Neonatal Flight Medicine | AirMed&Rescue

Neonatal Flight Medicine |  AirMed&Rescue
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For the majority of women, pregnancy is an uncomplicated and generally smooth process, other than the obvious pain and discomfort involved in delivering a baby. This is quickly forgotten, or at least temporarily placed to the back of the mind, when both parents finally get to meet their ‘healthy’ newborn for the very first time. Unfortunately, this is not the case for all.

The harsh reality is that the unpredictability of the onset of labor will mean that many infants are left requiring transportation to more appropriate facilities

It is currently estimated that one in 7 newborns, premature or term, will require admission to neonatal services. Gestation dependent, this can mean an extensive hospital admission for both baby and parents, with the possibility of complications, and the potential for challenges later in life. To place this into perspective, a neonate born at 23 weeks (17 weeks earlier than their term counterpart), should expect a hospital stay of a minimum of three months. This of course will be dependent on clinical needs and vary according to hospital policy. During this time, the challenges the newborn will face can feel like a never-ending roller coaster, with tasks that would ordinarily be simple, such as establishing feeds, taking weeks to fine tune. Whilst this is not the case for every admission, most babies requiring an escalation in care will need ongoing observation and/or management for an undefined period.

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Neonatal Services in the UK

As a result of the current structure of neonatal service provision across the UK, many babies will require transportation to specialist units. Currently the UK has three levels of care, and a neonatal unit will be classified in accordance with these levels, dependent on which services it offers. The Special Care Baby Unit (SCBU) provides care to infants who require low level interventions such as oxygen therapy, phototherapy (used for the treatment of neonatal jaundice), and antibiotics, just to name a few. Staffing acuity will be significantly lower than that of the Neonatal Intensive Care Unit (NICU) and therefore the equipment available will be limited. Most SCBU will not accept babies below 32 weeks gestation, as well as those who require prolonged invasive or non-invasive ventilation.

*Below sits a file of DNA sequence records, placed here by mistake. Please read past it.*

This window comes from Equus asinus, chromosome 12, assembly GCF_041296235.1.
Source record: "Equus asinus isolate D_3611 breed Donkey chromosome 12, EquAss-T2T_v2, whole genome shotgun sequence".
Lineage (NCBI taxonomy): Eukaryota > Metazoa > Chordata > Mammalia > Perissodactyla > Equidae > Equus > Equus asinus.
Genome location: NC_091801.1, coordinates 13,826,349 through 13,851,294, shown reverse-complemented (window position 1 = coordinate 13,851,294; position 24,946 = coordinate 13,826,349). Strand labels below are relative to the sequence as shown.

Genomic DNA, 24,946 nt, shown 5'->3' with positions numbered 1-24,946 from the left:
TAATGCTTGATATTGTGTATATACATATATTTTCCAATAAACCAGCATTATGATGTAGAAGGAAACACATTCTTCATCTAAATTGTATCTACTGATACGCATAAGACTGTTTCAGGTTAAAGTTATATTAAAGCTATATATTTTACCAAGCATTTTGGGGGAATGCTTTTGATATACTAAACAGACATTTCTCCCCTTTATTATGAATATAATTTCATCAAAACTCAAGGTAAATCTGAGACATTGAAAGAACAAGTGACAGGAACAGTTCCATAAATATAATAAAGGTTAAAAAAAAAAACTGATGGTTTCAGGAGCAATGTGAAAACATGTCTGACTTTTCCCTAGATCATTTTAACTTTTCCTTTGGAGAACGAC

The next step on the ladder of neonatal services is the Local Neonatal Unit (LNU). Here infants will generally be from 28 weeks gestation and requiring short term, low level intensive care. Staff acuity will be increased, and the specialist facilities and equipment more freely available. With the ever-increasing pressure on intensive care units, it is becoming more and more prevalent for Infants to be transferred from the SCBU to a LNU. Historically, most babies who required an uplift in care would be transferred to the NICU, however, with advances in treatments and technology to support this fragile patient group, the NICU is now under immense pressure.

The NICU is our third step up on the ladder, providing care to the sickest newborns, across a vast geographical area. Supporting infants from the viability of life (23 weeks onwards), the NICU offers a vital lifeline to those who require high level intensive care, one-to-one nursing support, and specialist interventional services. In an ideal world, all babies who ‘may’ require such a high level of care would receive antenatal support and subsequent delivery at a NICU providing hospital.

. With this is in mind it can be concluded that transport services will be allocated the task of moving the sickest and most complex of babies.

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